You can tell that we’re comfortable with the end of times when the subject gets its own coffeetable book. Front Forty Press has curated, designed and published a hardcover tome featuring artwork from over sixty artists and including two music CDs. The book is divided into the destruction of the world—Apocalypse—and the ethereal bliss that comes after—Rapture. Doomsday is depicted in horror vacui illustrations where debris swells into suffocating masses in work by Andrew Schoultz, Todd Arsenault, Mark Chariker and Joe Vaux, and dystopic landscapes pictured by Jean-Pierre Roy, David Opdyke, Lora Fosberg and Suzy Poling. Rapture, on the other hand, is characterized by Julie Mehretu’s ambient colorscapes, Bill Viola’s weightless dreams, and Doug & Mike Starn’s patchwork vision of Buddha. The Apocalypse CD contains tracks of sustained ambient noise, whereas Rapture is, by comparison, a harmonic savior.

The first essay in the book, by artist Christopher Bucklow, explains the apocalypse as a religious event, but it’s telling that in his introduction, the book’s publisher Doug Fogelson writes, “With the future ever upon us we are at a shameful state of affairs. There are so many real concerns facing humanity right now”—yet the exact date of “right now” is never given. The end of times is a fear adaptable to any time in human history; it is, in essence, timeless. Fogelson is hopeful, though. By getting acquainted with the “signs” of the end, he says, we’ll be able to tune in to the problems, and possibly the solutions.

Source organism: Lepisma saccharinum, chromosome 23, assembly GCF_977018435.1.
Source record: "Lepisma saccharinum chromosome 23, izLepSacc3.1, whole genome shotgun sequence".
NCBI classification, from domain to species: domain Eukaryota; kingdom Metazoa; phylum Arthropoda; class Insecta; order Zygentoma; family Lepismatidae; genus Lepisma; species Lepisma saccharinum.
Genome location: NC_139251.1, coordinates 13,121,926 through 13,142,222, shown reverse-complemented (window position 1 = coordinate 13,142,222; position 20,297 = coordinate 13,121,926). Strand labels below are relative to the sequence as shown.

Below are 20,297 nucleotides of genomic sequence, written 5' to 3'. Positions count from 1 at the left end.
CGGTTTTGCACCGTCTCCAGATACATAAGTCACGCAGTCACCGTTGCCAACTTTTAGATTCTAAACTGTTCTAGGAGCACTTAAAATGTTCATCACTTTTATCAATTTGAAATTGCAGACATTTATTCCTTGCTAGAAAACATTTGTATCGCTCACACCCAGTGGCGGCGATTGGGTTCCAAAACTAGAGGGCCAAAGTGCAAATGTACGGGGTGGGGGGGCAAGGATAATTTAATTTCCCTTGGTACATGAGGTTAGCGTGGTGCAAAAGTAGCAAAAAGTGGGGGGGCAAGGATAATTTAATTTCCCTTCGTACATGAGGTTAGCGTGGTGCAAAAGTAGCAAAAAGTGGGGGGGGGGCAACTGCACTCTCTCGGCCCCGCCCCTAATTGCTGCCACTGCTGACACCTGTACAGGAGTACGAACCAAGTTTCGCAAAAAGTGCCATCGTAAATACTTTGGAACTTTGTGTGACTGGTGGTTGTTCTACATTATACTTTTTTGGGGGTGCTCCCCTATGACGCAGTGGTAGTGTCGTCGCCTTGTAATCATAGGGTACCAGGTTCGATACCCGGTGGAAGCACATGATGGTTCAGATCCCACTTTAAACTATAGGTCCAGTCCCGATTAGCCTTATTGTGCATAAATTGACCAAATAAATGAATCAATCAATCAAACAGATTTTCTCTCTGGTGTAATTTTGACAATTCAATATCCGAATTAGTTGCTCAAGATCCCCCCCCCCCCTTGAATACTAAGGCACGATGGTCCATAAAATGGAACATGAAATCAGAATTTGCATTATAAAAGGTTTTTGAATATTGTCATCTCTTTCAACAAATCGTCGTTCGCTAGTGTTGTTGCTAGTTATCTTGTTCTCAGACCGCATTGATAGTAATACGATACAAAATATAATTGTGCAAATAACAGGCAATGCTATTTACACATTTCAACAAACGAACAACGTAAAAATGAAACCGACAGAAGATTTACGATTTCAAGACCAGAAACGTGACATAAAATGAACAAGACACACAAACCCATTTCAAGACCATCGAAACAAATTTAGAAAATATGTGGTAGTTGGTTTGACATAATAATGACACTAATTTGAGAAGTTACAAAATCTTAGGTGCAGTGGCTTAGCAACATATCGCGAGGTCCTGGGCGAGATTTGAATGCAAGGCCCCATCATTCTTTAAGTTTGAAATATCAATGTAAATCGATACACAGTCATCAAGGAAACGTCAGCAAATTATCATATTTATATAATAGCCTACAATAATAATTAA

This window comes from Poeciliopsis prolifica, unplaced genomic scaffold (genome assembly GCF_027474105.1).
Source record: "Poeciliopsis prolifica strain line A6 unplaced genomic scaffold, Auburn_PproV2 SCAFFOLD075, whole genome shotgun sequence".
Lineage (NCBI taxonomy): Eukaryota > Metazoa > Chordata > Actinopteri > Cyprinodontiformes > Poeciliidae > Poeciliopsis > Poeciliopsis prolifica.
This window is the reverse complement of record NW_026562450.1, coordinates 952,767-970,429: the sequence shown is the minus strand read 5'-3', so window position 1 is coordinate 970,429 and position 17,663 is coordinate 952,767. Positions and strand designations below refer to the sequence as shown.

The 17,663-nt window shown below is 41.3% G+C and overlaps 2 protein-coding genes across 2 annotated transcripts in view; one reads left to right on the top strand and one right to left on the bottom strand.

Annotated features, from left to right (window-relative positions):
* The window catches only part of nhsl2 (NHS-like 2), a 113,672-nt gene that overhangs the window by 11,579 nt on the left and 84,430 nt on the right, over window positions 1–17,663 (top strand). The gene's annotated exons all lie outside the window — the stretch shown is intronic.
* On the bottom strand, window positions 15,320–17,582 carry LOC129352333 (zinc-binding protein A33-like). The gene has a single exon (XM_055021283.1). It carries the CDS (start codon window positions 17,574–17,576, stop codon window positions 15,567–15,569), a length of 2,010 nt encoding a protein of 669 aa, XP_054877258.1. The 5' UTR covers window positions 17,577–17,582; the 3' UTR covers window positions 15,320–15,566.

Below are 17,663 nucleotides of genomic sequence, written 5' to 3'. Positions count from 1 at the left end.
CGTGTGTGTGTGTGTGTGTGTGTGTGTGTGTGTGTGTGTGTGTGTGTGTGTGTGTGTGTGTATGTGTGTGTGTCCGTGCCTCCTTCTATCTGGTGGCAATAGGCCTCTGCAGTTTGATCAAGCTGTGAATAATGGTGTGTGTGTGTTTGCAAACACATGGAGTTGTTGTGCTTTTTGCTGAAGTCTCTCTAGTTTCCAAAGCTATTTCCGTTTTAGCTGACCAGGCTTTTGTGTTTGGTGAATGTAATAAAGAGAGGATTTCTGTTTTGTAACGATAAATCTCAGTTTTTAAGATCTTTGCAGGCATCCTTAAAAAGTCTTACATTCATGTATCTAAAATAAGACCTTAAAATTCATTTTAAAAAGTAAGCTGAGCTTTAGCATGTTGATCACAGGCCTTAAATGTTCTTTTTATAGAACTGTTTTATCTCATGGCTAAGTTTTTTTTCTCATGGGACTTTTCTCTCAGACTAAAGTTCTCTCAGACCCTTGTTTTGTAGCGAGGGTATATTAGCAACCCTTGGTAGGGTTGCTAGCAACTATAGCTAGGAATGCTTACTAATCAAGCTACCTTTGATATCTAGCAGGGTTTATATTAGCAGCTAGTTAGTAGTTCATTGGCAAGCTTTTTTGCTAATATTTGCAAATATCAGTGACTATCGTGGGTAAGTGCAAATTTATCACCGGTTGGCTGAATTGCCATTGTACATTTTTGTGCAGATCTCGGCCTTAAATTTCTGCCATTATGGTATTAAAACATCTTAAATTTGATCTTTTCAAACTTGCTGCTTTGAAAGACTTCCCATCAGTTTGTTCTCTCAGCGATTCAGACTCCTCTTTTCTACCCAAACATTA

Still, the broad array of artwork collected in the book is a feast for the eyes. I asked Fogelson if there’s anything odd about enjoying the look of such dark subject matter. “There’s a lot of beauty in the chaos,” he replied. With co-curator Ryanne Baynham, Fogelson created the collector’s edition for the end of times. Sonotheque will host a release party for the book on November 20, and a related exhibition is scheduled at the Hyde Park Art Center in July, 2009. $65 from Front Forty Press.

Night of the Living Artist